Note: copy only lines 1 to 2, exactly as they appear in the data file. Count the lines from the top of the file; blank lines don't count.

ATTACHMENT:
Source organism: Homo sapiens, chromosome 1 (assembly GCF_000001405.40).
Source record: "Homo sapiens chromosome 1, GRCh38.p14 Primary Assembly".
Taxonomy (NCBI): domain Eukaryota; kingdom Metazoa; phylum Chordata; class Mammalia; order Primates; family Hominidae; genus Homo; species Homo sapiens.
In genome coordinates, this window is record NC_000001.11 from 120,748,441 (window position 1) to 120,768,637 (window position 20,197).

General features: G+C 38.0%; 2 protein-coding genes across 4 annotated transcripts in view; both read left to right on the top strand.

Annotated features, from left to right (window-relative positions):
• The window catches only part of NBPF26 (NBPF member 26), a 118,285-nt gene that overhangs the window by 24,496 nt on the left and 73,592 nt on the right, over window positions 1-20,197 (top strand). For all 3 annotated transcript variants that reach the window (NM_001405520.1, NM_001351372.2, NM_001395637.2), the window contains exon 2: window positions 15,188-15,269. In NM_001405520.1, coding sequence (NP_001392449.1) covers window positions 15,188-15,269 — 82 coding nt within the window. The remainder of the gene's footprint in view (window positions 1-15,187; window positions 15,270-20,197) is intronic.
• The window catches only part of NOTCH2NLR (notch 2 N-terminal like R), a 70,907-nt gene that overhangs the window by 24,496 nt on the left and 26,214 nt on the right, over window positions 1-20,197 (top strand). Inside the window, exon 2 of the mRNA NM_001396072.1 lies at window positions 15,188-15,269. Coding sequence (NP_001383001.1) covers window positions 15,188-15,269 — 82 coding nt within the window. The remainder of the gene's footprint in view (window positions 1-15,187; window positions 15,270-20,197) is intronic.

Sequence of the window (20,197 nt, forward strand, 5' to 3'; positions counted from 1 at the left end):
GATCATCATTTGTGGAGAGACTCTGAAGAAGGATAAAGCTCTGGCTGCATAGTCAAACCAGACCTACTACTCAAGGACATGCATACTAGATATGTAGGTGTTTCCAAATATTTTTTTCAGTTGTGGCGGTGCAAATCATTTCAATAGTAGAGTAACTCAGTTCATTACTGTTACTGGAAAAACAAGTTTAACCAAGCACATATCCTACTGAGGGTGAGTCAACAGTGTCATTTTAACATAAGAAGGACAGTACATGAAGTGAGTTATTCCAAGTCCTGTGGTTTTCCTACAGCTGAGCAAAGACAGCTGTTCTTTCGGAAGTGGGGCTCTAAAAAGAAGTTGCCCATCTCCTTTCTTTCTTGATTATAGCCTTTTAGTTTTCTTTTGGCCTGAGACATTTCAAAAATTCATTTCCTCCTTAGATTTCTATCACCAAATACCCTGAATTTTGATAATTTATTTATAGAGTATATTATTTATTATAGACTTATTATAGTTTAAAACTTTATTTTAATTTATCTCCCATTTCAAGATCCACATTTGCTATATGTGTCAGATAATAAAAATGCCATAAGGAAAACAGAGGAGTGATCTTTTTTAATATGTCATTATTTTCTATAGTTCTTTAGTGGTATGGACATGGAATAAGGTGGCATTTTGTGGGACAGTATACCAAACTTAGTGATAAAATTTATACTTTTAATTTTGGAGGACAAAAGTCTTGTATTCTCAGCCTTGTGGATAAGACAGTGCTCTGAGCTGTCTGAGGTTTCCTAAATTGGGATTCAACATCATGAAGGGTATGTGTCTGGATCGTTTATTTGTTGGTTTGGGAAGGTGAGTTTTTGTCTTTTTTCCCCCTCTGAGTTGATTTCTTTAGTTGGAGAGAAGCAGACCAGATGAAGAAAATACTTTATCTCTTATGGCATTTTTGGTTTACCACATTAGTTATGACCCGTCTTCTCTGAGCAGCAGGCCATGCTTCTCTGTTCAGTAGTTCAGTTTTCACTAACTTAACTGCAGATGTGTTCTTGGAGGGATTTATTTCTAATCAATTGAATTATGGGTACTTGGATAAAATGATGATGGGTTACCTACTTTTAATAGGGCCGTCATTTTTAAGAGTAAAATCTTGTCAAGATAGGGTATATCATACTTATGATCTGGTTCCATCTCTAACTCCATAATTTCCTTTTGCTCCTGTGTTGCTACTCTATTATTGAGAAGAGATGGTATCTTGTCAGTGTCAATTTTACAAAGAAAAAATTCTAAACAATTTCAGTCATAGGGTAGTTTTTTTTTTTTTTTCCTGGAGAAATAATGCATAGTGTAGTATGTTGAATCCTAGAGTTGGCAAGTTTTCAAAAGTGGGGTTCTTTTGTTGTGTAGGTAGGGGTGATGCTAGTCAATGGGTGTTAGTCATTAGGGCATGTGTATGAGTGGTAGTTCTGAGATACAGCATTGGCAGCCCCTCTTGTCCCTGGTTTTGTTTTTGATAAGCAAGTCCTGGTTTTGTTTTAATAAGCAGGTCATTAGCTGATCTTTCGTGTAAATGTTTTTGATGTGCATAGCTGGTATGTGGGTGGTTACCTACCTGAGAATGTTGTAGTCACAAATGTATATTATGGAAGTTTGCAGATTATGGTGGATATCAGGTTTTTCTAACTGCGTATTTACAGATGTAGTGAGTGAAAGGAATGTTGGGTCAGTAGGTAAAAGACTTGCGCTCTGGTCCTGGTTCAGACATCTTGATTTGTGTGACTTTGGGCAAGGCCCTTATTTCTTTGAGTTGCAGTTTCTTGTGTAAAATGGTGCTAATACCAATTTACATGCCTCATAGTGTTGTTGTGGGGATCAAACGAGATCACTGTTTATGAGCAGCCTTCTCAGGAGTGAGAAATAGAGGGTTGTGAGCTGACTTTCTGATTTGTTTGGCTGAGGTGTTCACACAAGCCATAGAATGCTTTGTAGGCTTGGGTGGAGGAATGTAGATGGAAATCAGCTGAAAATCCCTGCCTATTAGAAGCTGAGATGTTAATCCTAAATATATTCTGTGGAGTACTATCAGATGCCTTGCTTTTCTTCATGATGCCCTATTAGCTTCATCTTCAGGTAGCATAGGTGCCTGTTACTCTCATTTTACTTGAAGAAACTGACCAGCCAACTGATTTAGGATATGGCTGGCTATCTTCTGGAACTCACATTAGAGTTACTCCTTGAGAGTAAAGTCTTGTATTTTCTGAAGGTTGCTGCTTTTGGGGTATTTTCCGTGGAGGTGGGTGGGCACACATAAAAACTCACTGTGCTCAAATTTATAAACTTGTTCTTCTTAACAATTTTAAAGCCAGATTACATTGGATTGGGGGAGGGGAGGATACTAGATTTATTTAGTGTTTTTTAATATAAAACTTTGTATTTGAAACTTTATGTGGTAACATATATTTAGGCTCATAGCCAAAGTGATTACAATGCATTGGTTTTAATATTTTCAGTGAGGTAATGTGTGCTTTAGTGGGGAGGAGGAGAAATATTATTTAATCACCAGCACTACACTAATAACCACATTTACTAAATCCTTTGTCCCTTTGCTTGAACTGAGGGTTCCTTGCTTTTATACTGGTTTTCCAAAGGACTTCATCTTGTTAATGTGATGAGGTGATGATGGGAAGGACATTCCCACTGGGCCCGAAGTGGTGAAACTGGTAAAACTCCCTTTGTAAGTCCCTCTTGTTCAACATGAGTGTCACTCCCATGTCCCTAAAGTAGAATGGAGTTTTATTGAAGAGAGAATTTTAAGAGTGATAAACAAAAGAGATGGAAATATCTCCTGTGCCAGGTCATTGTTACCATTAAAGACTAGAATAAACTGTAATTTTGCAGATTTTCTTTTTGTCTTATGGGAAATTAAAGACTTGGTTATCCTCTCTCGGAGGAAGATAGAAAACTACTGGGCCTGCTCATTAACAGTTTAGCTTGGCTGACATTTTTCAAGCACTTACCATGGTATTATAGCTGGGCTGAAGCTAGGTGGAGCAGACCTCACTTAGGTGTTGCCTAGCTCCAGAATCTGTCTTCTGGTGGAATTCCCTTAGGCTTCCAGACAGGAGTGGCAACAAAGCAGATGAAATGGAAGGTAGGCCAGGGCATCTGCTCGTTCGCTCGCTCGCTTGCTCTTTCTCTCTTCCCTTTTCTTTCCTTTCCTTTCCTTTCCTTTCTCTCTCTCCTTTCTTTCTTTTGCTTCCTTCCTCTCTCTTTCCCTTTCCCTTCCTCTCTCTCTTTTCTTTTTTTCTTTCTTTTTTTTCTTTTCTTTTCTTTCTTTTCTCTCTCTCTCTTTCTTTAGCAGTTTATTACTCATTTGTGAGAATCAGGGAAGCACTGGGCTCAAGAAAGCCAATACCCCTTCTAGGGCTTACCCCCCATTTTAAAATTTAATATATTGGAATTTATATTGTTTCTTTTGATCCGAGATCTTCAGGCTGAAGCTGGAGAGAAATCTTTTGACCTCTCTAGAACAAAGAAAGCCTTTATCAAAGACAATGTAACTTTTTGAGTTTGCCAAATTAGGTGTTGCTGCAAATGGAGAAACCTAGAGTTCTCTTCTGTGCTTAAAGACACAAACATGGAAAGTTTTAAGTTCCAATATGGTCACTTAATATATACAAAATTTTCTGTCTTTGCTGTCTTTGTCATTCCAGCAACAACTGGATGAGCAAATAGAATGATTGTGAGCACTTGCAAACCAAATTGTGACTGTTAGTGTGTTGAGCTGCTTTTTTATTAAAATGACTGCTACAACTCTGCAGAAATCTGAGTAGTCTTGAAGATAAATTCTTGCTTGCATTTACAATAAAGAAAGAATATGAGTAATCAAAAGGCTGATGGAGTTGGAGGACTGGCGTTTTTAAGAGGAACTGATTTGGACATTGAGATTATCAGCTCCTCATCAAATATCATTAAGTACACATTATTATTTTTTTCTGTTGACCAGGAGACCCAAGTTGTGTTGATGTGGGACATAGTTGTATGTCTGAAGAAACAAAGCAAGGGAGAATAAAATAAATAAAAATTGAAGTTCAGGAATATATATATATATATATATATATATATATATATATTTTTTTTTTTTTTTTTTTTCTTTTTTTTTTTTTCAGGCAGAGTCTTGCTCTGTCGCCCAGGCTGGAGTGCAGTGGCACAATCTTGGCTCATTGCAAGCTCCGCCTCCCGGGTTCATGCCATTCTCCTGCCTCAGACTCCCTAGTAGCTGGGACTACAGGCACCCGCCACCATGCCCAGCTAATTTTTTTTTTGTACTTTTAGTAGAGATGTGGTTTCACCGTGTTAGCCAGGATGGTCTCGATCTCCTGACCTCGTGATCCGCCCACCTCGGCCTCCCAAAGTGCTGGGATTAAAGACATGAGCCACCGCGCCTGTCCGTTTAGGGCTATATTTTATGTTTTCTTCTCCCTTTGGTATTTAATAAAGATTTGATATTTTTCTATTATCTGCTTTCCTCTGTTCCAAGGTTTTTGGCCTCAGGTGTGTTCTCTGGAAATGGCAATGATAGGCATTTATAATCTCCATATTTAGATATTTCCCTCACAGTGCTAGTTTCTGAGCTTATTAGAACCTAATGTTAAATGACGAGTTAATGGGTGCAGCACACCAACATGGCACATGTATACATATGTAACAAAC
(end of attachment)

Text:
Source organism: Homo sapiens, chromosome 1 (assembly GCF_000001405.40).
Source record: "Homo sapiens chromosome 1, GRCh38.p14 Primary Assembly".